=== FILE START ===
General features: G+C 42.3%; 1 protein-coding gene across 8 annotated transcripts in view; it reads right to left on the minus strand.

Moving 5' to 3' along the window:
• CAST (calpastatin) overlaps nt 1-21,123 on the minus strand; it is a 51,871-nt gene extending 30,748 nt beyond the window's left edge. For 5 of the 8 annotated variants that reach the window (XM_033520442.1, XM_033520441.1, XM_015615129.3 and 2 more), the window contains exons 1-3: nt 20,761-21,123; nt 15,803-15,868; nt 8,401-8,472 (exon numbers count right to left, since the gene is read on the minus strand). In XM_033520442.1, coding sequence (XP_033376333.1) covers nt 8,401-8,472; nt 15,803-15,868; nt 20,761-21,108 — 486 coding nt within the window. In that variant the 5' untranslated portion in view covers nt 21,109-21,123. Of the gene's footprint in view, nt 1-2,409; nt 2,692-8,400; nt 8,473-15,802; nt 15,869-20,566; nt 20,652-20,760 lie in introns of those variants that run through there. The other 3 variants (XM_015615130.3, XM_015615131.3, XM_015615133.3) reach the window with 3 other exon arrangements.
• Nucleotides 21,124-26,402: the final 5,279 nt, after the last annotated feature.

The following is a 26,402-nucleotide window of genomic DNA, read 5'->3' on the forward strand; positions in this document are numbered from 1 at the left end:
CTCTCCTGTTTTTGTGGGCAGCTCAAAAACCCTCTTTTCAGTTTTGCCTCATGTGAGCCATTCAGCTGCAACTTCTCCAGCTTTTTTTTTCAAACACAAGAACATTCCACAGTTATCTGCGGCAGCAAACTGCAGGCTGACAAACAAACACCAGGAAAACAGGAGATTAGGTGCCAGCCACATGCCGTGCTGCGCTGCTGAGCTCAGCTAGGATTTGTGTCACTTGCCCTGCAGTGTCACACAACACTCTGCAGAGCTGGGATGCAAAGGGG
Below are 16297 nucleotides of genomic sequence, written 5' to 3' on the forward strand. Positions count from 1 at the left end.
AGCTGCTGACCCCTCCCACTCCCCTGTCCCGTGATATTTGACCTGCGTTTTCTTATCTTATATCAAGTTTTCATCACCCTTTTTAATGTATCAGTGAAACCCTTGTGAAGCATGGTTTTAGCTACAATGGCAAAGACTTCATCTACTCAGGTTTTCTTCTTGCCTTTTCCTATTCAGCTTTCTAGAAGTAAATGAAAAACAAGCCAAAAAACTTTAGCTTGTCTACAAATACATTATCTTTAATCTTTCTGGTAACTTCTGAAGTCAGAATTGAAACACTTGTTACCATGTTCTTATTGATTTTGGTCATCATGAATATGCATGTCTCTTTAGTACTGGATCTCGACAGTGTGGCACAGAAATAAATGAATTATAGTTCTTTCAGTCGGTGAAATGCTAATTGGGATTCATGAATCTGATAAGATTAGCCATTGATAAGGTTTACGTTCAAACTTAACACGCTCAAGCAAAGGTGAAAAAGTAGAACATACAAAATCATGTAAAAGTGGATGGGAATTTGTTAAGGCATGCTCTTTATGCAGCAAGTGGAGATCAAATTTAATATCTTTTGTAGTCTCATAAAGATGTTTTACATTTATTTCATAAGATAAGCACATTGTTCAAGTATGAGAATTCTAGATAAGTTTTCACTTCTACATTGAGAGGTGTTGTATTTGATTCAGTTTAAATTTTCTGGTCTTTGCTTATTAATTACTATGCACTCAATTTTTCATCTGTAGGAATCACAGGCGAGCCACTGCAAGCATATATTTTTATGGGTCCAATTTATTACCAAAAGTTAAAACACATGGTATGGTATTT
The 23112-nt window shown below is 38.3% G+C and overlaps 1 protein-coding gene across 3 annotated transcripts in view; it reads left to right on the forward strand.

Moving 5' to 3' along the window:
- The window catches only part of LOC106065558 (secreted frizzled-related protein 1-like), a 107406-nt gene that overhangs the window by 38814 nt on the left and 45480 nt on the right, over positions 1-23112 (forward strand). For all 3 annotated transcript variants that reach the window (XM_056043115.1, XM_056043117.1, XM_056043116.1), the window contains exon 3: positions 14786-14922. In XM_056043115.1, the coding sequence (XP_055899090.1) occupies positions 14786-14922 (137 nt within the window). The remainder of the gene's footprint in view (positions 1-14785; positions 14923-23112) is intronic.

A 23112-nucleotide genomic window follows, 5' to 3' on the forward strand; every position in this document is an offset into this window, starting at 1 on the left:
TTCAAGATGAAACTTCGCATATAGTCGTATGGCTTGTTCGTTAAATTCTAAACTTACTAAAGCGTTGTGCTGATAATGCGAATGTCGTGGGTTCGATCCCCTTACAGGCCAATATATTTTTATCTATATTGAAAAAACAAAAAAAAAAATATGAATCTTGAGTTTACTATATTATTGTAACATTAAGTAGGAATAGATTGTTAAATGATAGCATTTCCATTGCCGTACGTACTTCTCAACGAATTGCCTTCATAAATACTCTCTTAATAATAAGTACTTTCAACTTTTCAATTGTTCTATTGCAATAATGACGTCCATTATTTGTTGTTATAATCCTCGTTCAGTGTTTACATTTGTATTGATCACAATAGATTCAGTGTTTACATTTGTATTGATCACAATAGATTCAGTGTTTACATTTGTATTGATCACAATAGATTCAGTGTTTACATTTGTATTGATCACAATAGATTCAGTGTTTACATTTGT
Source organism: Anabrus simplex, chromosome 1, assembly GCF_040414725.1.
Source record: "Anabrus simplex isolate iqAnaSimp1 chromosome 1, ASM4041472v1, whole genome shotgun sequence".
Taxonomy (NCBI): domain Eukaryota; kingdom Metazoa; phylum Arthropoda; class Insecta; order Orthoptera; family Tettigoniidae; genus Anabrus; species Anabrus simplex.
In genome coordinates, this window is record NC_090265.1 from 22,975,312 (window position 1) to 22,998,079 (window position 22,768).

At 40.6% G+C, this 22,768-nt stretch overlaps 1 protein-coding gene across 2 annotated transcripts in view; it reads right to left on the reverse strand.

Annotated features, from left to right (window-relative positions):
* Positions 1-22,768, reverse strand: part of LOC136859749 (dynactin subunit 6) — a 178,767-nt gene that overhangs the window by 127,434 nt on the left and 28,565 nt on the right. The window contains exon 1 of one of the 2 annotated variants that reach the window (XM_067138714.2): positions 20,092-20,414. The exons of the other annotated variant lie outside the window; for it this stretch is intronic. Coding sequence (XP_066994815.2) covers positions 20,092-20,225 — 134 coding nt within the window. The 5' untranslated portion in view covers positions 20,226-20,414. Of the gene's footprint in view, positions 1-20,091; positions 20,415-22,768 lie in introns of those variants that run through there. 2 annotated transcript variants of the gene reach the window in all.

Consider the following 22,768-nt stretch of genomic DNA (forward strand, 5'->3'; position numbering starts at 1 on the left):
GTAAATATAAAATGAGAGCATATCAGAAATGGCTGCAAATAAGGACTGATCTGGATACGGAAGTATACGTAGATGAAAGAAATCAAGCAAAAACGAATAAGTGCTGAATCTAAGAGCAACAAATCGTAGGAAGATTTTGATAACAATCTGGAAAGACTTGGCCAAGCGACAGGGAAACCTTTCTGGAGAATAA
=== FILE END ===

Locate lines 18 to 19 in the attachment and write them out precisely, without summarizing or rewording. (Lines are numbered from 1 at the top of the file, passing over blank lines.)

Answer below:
At 40.6% G+C, this 22,768-nt stretch overlaps 1 protein-coding gene across 2 annotated transcripts in view; it reads right to left on the reverse strand.

Annotated features, from left to right (window-relative positions):